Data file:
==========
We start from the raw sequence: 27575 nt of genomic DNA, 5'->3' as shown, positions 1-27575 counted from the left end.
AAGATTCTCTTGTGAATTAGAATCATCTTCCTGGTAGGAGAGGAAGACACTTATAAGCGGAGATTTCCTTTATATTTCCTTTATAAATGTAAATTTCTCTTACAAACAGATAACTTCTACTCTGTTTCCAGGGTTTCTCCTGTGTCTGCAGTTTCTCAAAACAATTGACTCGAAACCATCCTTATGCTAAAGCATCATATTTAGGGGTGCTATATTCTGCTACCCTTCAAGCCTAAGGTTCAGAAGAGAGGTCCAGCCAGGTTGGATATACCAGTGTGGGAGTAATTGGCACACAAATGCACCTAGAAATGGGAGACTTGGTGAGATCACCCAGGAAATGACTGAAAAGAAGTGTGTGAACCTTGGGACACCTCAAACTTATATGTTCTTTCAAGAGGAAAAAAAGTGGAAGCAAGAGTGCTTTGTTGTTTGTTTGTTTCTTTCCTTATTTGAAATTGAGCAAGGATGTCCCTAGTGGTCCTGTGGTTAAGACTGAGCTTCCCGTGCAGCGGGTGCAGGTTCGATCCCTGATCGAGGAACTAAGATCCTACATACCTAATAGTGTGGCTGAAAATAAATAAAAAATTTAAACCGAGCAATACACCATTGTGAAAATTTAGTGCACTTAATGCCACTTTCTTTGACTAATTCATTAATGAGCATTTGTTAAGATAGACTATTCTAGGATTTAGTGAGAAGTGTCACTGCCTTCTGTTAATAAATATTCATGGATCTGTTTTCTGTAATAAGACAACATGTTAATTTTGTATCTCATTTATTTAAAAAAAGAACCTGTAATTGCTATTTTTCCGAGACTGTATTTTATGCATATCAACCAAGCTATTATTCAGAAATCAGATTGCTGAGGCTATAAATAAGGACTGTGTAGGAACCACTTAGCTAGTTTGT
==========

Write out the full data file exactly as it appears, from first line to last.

We start from the raw sequence: 27575 nt of genomic DNA, 5'->3' as shown, positions 1-27575 counted from the left end.
AAGATTCTCTTGTGAATTAGAATCATCTTCCTGGTAGGAGAGGAAGACACTTATAAGCGGAGATTTCCTTTATATTTCCTTTATAAATGTAAATTTCTCTTACAAACAGATAACTTCTACTCTGTTTCCAGGGTTTCTCCTGTGTCTGCAGTTTCTCAAAACAATTGACTCGAAACCATCCTTATGCTAAAGCATCATATTTAGGGGTGCTATATTCTGCTACCCTTCAAGCCTAAGGTTCAGAAGAGAGGTCCAGCCAGGTTGGATATACCAGTGTGGGAGTAATTGGCACACAAATGCACCTAGAAATGGGAGACTTGGTGAGATCACCCAGGAAATGACTGAAAAGAAGTGTGTGAACCTTGGGACACCTCAAACTTATATGTTCTTTCAAGAGGAAAAAAAGTGGAAGCAAGAGTGCTTTGTTGTTTGTTTGTTTCTTTCCTTATTTGAAATTGAGCAAGGATGTCCCTAGTGGTCCTGTGGTTAAGACTGAGCTTCCCGTGCAGCGGGTGCAGGTTCGATCCCTGATCGAGGAACTAAGATCCTACATACCTAATAGTGTGGCTGAAAATAAATAAAAAATTTAAACCGAGCAATACACCATTGTGAAAATTTAGTGCACTTAATGCCACTTTCTTTGACTAATTCATTAATGAGCATTTGTTAAGATAGACTATTCTAGGATTTAGTGAGAAGTGTCACTGCCTTCTGTTAATAAATATTCATGGATCTGTTTTCTGTAATAAGACAACATGTTAATTTTGTATCTCATTTATTTAAAAAAAGAACCTGTAATTGCTATTTTTCCGAGACTGTATTTTATGCATATCAACCAAGCTATTATTCAGAAATCAGATTGCTGAGGCTATAAATAAGGACTGTGTAGGAACCACTTAGCTAGTTTGT